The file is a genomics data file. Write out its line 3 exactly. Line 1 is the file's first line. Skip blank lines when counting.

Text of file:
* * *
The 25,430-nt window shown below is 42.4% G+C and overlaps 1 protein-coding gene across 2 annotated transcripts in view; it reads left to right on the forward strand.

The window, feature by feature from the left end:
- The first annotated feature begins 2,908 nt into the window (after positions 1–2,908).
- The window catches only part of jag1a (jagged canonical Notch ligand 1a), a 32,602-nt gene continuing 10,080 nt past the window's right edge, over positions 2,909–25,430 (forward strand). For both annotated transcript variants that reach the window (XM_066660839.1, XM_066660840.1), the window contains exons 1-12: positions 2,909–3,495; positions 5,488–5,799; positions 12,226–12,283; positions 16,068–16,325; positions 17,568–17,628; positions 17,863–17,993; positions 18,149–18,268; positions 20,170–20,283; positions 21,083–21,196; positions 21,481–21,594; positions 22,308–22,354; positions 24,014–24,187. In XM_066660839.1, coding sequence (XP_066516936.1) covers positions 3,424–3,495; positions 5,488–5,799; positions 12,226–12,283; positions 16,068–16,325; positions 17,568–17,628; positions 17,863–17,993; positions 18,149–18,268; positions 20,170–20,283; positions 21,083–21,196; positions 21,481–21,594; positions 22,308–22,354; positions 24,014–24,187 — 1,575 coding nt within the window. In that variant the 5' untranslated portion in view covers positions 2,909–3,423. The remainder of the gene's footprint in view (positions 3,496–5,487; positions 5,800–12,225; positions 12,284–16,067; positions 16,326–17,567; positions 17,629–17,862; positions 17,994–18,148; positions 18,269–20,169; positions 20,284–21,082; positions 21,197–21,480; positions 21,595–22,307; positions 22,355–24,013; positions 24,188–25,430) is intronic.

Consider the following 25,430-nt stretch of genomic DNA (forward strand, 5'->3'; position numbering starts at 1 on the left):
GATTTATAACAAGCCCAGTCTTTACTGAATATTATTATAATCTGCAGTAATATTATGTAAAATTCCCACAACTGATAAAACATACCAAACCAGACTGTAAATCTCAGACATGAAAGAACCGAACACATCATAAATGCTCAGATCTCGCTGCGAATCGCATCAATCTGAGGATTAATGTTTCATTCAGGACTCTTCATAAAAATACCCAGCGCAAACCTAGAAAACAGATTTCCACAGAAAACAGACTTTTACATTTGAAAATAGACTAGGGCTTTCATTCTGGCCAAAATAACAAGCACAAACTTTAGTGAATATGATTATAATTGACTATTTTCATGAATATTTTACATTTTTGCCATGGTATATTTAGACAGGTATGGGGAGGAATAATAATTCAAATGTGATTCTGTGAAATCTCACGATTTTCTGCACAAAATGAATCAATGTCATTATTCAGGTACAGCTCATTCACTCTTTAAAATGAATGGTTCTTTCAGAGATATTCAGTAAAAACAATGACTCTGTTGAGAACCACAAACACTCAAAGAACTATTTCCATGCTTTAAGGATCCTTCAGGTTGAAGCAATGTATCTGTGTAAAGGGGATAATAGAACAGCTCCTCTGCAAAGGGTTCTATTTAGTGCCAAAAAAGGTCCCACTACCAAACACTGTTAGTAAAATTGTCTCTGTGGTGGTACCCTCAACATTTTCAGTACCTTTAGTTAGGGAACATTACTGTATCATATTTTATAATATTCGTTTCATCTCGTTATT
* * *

- The first annotated feature begins 2,908 nt into the window (after positions 1–2,908).